Dr. Arnie Kozak: What Would the Buddha Think of the Mindfulness Movement?
I am connecting with mindfulness colleagues on LinkedIn (thank you!) and I am impressed, no, flabbergasted by the amount of people who have embraced mindfulness, made it the central focus of their lives.
It is humbling. My one voice in a chorus of multitudes. I am no one special. I would say, though, that my interest in mindfulness predates the current bandwagon by decades. I am not sure if this really means anything other than there a lot of newcomers to the movement/revolution. New energy is likely good energy. Not inferior. Yet, there are cautions.
Mindfulness is simple in concept, yet elusive in execution. There is a joke in mindfulness teaching circles that we are “selling water by the river.” Everyone has a sense of mindfulness–an instinct if you will. What mindfulness teachers offer is a way to access this innate reserve at will and not just during exceptional moments.
When I train fellow clinicians (or really anyone), I encourage them to teach what you can own. Mindfulness is scalable. Anyone can introduce the technique to someone else, even a child can teach it. Yet, there is more to it than this and to be able to respond to questions and to embed the practice within the Buddha’s larger set of teachings stems from our own direct, experiential understanding of the practice. The deeper our practice, the more we can teach.
What would the Buddha think of all the people devoted, explicitly or not, to this teachings.
Would he be pleased? Yes. Would he have some caveats? Yes. Definitely.
Caveat One: Mindfulness is more than a wellness technique and should be best viewed as an integral component in the process of self-transformation, perhaps even community- and world-transformation.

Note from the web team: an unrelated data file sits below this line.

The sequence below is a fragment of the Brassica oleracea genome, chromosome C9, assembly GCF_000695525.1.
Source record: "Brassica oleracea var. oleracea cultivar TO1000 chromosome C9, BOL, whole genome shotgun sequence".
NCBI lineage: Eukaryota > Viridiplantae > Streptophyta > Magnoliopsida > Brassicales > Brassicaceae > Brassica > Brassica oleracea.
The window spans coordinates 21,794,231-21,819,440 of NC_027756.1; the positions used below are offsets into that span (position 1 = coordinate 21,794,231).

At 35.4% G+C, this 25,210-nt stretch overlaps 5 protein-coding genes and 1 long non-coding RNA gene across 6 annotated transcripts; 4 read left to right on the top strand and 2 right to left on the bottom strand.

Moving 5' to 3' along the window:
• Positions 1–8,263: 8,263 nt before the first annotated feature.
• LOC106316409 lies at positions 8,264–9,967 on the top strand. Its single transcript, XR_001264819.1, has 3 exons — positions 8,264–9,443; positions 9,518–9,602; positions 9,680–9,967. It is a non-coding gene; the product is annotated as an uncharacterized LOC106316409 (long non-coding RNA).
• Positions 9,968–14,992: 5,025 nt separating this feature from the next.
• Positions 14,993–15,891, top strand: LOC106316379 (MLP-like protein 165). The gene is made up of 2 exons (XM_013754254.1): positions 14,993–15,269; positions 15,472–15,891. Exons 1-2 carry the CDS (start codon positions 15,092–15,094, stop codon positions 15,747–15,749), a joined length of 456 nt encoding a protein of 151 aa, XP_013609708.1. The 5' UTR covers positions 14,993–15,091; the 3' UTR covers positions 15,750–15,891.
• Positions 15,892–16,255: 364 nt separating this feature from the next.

Caveat Two: Consistent with caveat one, the goal of mindfulness is not just relaxation, stress reduction, of feeling better. The goal of mindfulness practice is to experience our lives with fidelity, intimacy, and intelligence. Mindfulness practice is a discipline geared toward every moment of thought, feeling, and behavior. To be mindful, is to see clearly the good, the bad, and the ugly
Caveat Three: “Don’t forget about me!” The Buddha didn’t invent mindfulness but he perfected it as a set of meditation techniques (i.e., the Satipatthana Sutta). Mindfulness can and should be practiced in a secular context–as the Buddha intended it. In the quest for the secular application of mindfulness, we don’t need to throw away the Buddha with the Buddhist bath water.
I salute the thousands of fellow mindfulness practitioners around the world. Thank you for the work that you are doing. We are all part of a broader project attempting to bring a little more wakefulness into the world, a little less reactivity, and a lot more joy.